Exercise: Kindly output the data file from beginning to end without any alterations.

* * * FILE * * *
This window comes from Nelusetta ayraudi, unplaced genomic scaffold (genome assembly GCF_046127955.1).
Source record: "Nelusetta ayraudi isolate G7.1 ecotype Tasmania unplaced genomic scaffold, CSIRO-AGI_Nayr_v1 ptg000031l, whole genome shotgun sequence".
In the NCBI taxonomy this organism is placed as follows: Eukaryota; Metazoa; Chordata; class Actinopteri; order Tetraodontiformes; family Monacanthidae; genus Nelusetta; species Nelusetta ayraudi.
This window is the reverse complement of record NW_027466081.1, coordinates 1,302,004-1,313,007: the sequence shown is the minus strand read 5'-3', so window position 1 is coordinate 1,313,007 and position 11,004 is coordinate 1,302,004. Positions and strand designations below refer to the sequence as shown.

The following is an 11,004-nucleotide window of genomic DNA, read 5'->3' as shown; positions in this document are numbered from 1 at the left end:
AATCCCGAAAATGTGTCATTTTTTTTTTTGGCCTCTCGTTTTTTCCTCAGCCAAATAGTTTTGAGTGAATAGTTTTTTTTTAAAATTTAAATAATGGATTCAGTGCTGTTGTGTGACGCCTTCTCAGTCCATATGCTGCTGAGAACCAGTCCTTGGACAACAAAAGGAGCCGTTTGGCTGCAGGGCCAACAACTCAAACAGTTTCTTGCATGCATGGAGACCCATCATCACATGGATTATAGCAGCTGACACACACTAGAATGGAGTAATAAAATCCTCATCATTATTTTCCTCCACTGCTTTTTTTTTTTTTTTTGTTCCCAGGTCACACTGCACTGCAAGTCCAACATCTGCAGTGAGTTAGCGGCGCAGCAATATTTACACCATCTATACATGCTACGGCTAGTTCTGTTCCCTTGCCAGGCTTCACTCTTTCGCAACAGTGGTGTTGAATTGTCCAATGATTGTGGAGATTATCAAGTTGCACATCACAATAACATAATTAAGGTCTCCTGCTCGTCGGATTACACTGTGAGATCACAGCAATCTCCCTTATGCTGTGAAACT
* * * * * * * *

This window comes from Nelusetta ayraudi, unplaced genomic scaffold (genome assembly GCF_046127955.1).
Source record: "Nelusetta ayraudi isolate G7.1 ecotype Tasmania unplaced genomic scaffold, CSIRO-AGI_Nayr_v1 ptg000031l, whole genome shotgun sequence".
In the NCBI taxonomy this organism is placed as follows: Eukaryota; Metazoa; Chordata; class Actinopteri; order Tetraodontiformes; family Monacanthidae; genus Nelusetta; species Nelusetta ayraudi.
This window is the reverse complement of record NW_027466081.1, coordinates 1,302,004-1,313,007: the sequence shown is the minus strand read 5'-3', so window position 1 is coordinate 1,313,007 and position 11,004 is coordinate 1,302,004. Positions and strand designations below refer to the sequence as shown.

The following is an 11,004-nucleotide window of genomic DNA, read 5'->3' as shown; positions in this document are numbered from 1 at the left end:
AATCCCGAAAATGTGTCATTTTTTTTTTTGGCCTCTCGTTTTTTCCTCAGCCAAATAGTTTTGAGTGAATAGTTTTTTTTTAAAATTTAAATAATGGATTCAGTGCTGTTGTGTGACGCCTTCTCAGTCCATATGCTGCTGAGAACCAGTCCTTGGACAACAAAAGGAGCCGTTTGGCTGCAGGGCCAACAACTCAAACAGTTTCTTGCATGCATGGAGACCCATCATCACATGGATTATAGCAGCTGACACACACTAGAATGGAGTAATAAAATCCTCATCATTATTTTCCTCCACTGCTTTTTTTTTTTTTTTTGTTCCCAGGTCACACTGCACTGCAAGTCCAACATCTGCAGTGAGTTAGCGGCGCAGCAATATTTACACCATCTATACATGCTACGGCTAGTTCTGTTCCCTTGCCAGGCTTCACTCTTTCGCAACAGTGGTGTTGAATTGTCCAATGATTGTGGAGATTATCAAGTTGCACATCACAATAACATAATTAAGGTCTCCTGCTCGTCGGATTACACTGTGAGATCACAGCAATCTCCCTTATGCTGTGAAACT